I could comment extensively on Ben Bernanke’s speech and Q&A at the National Press Club yesterday, as I partially and fully disagree on many of the comments he made. I find it unfortunate that official transcripts of this and previous Q&A sessions are not available. (speech video and transcript; Q&A video and partial transcript)
One aspect that I would like to briefly comment upon is that of the success of QE2. Quantitative Easing’s primary goal is to lower interest rates. However, during QE1 and (to date) QE2, interest rates have risen, not declined, since the program was begun. This is highly important and notable, yet doesn’t receive proper recognition. It begs the question as to whether QE1 and QE2 are failed interventions.
Proponents of QE2 claim that it is “working” or is “effective” as the stock market is rising, GDP is rising, or use a variety of other arguments to justify the program. However, that does nothing to change the fact that interest rates have risen, not declined, under QE2 (and QE1).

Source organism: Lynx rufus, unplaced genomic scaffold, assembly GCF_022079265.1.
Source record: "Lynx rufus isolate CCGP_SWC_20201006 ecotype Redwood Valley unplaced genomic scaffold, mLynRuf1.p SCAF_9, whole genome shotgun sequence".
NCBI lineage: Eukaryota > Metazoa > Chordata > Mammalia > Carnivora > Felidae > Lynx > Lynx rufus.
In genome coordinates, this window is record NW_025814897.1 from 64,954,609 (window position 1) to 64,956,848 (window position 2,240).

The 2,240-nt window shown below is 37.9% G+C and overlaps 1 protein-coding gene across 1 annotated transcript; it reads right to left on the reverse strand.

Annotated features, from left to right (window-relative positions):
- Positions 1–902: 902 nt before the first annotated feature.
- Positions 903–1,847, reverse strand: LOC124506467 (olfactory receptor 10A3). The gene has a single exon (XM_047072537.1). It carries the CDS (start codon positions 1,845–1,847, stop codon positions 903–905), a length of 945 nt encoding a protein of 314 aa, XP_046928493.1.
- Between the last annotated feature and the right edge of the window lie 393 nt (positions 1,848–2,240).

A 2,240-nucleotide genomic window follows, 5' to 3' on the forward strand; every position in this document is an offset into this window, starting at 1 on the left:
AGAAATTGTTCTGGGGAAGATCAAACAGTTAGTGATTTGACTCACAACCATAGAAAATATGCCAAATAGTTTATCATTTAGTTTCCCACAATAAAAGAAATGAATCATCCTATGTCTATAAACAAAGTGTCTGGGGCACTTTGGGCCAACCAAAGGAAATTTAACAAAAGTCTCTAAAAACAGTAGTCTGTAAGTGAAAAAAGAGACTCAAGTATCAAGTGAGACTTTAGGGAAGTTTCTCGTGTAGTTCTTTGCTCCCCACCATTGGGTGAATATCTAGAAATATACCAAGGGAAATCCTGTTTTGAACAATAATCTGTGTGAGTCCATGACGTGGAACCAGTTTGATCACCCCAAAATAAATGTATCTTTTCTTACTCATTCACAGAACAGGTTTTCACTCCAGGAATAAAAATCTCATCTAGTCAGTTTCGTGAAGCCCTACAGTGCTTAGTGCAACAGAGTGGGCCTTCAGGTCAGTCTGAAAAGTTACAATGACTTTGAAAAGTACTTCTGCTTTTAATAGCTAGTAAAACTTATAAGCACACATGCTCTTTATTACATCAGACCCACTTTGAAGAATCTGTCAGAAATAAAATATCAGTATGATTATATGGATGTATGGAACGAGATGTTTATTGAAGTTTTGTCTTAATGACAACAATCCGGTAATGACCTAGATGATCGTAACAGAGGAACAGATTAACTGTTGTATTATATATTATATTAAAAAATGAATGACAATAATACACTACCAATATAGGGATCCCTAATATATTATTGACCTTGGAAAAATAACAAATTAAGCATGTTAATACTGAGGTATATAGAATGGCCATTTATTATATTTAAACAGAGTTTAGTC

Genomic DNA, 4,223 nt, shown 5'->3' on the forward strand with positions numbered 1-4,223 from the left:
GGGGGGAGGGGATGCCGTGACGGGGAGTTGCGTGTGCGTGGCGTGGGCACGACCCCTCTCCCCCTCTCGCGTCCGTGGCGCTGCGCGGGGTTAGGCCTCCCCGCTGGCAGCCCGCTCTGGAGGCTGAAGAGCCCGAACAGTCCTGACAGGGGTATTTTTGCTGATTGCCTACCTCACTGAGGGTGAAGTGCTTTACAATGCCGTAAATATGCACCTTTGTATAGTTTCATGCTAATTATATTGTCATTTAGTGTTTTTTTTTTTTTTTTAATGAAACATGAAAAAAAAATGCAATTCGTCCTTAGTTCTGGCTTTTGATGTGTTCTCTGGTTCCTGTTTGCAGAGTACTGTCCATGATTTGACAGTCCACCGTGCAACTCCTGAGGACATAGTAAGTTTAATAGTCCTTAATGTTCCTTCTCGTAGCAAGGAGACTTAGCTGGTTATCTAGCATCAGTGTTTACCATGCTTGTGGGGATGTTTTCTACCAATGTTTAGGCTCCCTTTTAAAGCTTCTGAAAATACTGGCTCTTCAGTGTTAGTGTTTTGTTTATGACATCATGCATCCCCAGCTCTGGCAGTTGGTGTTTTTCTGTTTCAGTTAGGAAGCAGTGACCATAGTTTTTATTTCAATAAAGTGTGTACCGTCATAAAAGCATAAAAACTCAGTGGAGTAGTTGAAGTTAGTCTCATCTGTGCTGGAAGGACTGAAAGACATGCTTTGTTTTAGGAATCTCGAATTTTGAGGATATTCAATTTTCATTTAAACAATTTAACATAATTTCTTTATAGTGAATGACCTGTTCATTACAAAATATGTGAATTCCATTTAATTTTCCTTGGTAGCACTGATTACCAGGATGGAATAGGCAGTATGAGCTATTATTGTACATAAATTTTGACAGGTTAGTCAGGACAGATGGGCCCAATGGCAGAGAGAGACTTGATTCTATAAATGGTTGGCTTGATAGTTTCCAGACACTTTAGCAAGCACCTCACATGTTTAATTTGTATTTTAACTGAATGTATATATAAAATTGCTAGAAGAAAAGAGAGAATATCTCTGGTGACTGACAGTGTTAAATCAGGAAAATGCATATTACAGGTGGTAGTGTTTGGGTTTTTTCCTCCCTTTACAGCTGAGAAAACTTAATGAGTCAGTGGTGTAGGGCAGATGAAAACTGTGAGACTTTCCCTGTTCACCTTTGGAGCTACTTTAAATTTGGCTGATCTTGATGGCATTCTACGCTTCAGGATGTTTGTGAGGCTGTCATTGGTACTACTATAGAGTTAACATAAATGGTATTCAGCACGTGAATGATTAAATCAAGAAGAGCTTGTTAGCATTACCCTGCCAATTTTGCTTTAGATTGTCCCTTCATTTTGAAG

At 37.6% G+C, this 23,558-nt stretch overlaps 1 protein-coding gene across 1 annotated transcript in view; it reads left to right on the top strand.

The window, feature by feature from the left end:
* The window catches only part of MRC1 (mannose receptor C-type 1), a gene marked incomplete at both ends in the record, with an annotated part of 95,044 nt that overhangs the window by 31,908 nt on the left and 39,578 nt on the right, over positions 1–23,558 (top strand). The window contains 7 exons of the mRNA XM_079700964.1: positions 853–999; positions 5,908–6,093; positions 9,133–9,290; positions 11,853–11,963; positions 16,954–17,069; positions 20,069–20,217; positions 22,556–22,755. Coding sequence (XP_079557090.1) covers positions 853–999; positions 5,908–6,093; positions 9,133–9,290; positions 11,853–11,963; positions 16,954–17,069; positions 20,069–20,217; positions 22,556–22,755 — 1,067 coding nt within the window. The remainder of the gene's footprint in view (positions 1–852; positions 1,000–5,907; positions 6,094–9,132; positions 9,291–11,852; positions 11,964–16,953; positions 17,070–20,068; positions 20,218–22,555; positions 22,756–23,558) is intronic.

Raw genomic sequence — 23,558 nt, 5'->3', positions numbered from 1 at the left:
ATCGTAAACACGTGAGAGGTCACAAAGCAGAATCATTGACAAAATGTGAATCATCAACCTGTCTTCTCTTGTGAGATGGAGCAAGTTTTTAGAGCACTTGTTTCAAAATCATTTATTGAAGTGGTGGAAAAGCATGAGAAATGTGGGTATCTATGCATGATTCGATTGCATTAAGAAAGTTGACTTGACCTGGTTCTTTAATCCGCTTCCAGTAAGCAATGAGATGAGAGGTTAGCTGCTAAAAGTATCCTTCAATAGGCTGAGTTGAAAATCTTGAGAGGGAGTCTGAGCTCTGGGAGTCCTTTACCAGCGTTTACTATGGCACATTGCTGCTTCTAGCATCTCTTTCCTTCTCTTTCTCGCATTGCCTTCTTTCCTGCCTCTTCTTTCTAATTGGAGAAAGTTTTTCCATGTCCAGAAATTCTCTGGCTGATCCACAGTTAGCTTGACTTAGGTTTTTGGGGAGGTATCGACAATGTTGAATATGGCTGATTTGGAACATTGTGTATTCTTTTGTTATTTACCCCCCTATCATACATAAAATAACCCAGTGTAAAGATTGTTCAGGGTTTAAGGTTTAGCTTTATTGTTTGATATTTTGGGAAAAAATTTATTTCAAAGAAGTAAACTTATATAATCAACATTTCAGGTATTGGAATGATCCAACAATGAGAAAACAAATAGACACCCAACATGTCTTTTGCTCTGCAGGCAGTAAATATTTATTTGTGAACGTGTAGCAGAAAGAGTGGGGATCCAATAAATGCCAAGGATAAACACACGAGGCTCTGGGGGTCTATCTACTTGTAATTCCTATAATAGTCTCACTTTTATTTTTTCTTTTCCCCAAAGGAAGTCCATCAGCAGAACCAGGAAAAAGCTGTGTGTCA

This passage from yesterday’s speech is notable with regard to the above:
“Yields on 5- to 10-year Treasury securities initially declined markedly as markets priced in prospective Fed purchases; these yields subsequently rose, however, as investors became more optimistic about economic growth and as traders scaled back their expectations of future securities purchases. All of these developments are what one would expect to see when monetary policy becomes more accommodative, whether through conventional or less conventional means. Interestingly, these developments are also remarkably similar to those that occurred during the earlier episode of policy easing, notably in the months following our March 2009 announcement of a significant expansion in securities purchases. The fact that financial markets responded in very similar ways to each of these policy actions lends credence to the view that these actions had the expected effects on markets and are thereby providing significant support to job creation and the economy.”
A Special Note concerning our economic situation is found here
SPX at 1307.10 as this post is written